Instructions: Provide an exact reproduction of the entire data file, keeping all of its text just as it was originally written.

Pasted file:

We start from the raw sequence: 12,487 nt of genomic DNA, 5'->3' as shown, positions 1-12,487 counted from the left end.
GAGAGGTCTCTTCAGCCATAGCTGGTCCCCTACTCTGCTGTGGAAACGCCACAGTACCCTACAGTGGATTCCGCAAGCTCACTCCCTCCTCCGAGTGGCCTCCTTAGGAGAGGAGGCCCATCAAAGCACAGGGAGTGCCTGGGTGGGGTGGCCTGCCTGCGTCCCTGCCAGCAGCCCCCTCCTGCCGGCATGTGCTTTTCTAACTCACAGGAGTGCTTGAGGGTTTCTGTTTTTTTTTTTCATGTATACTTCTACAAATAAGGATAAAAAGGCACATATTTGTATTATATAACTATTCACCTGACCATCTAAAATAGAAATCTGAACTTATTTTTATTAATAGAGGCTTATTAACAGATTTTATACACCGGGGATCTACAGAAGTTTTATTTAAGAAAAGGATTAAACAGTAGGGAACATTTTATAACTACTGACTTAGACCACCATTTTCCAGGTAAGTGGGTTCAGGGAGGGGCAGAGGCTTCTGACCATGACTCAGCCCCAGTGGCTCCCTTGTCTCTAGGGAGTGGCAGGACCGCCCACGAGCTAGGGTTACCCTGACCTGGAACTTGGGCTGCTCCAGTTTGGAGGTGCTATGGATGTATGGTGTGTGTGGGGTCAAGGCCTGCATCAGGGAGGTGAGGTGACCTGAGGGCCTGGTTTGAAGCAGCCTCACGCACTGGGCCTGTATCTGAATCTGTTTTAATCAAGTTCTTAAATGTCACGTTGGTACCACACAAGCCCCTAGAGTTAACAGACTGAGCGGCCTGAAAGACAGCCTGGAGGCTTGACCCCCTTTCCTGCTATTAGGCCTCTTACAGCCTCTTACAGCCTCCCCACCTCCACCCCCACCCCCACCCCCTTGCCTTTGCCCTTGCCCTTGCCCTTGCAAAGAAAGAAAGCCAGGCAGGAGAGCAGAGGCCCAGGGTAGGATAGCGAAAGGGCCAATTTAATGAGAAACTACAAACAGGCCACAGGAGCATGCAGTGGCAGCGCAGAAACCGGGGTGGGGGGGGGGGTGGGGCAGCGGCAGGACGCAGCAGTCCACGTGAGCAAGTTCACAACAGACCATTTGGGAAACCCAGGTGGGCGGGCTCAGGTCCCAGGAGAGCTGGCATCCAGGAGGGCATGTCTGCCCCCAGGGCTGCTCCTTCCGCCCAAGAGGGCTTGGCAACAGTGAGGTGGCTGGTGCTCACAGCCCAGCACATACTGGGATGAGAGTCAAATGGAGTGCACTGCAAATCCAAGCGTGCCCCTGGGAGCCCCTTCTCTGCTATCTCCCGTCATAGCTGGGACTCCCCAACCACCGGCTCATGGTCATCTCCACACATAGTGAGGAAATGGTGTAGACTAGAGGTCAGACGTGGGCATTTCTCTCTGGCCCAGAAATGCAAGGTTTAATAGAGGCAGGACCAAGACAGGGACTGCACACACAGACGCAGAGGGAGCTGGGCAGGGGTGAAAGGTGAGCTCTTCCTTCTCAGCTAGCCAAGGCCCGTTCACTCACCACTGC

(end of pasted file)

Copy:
We start from the raw sequence: 12,487 nt of genomic DNA, 5'->3' as shown, positions 1-12,487 counted from the left end.
GAGAGGTCTCTTCAGCCATAGCTGGTCCCCTACTCTGCTGTGGAAACGCCACAGTACCCTACAGTGGATTCCGCAAGCTCACTCCCTCCTCCGAGTGGCCTCCTTAGGAGAGGAGGCCCATCAAAGCACAGGGAGTGCCTGGGTGGGGTGGCCTGCCTGCGTCCCTGCCAGCAGCCCCCTCCTGCCGGCATGTGCTTTTCTAACTCACAGGAGTGCTTGAGGGTTTCTGTTTTTTTTTTTCATGTATACTTCTACAAATAAGGATAAAAAGGCACATATTTGTATTATATAACTATTCACCTGACCATCTAAAATAGAAATCTGAACTTATTTTTATTAATAGAGGCTTATTAACAGATTTTATACACCGGGGATCTACAGAAGTTTTATTTAAGAAAAGGATTAAACAGTAGGGAACATTTTATAACTACTGACTTAGACCACCATTTTCCAGGTAAGTGGGTTCAGGGAGGGGCAGAGGCTTCTGACCATGACTCAGCCCCAGTGGCTCCCTTGTCTCTAGGGAGTGGCAGGACCGCCCACGAGCTAGGGTTACCCTGACCTGGAACTTGGGCTGCTCCAGTTTGGAGGTGCTATGGATGTATGGTGTGTGTGGGGTCAAGGCCTGCATCAGGGAGGTGAGGTGACCTGAGGGCCTGGTTTGAAGCAGCCTCACGCACTGGGCCTGTATCTGAATCTGTTTTAATCAAGTTCTTAAATGTCACGTTGGTACCACACAAGCCCCTAGAGTTAACAGACTGAGCGGCCTGAAAGACAGCCTGGAGGCTTGACCCCCTTTCCTGCTATTAGGCCTCTTACAGCCTCTTACAGCCTCCCCACCTCCACCCCCACCCCCACCCCCTTGCCTTTGCCCTTGCCCTTGCCCTTGCAAAGAAAGAAAGCCAGGCAGGAGAGCAGAGGCCCAGGGTAGGATAGCGAAAGGGCCAATTTAATGAGAAACTACAAACAGGCCACAGGAGCATGCAGTGGCAGCGCAGAAACCGGGGTGGGGGGGGGGGTGGGGCAGCGGCAGGACGCAGCAGTCCACGTGAGCAAGTTCACAACAGACCATTTGGGAAACCCAGGTGGGCGGGCTCAGGTCCCAGGAGAGCTGGCATCCAGGAGGGCATGTCTGCCCCCAGGGCTGCTCCTTCCGCCCAAGAGGGCTTGGCAACAGTGAGGTGGCTGGTGCTCACAGCCCAGCACATACTGGGATGAGAGTCAAATGGAGTGCACTGCAAATCCAAGCGTGCCCCTGGGAGCCCCTTCTCTGCTATCTCCCGTCATAGCTGGGACTCCCCAACCACCGGCTCATGGTCATCTCCACACATAGTGAGGAAATGGTGTAGACTAGAGGTCAGACGTGGGCATTTCTCTCTGGCCCAGAAATGCAAGGTTTAATAGAGGCAGGACCAAGACAGGGACTGCACACACAGACGCAGAGGGAGCTGGGCAGGGGTGAAAGGTGAGCTCTTCCTTCTCAGCTAGCCAAGGCCCGTTCACTCACCACTGC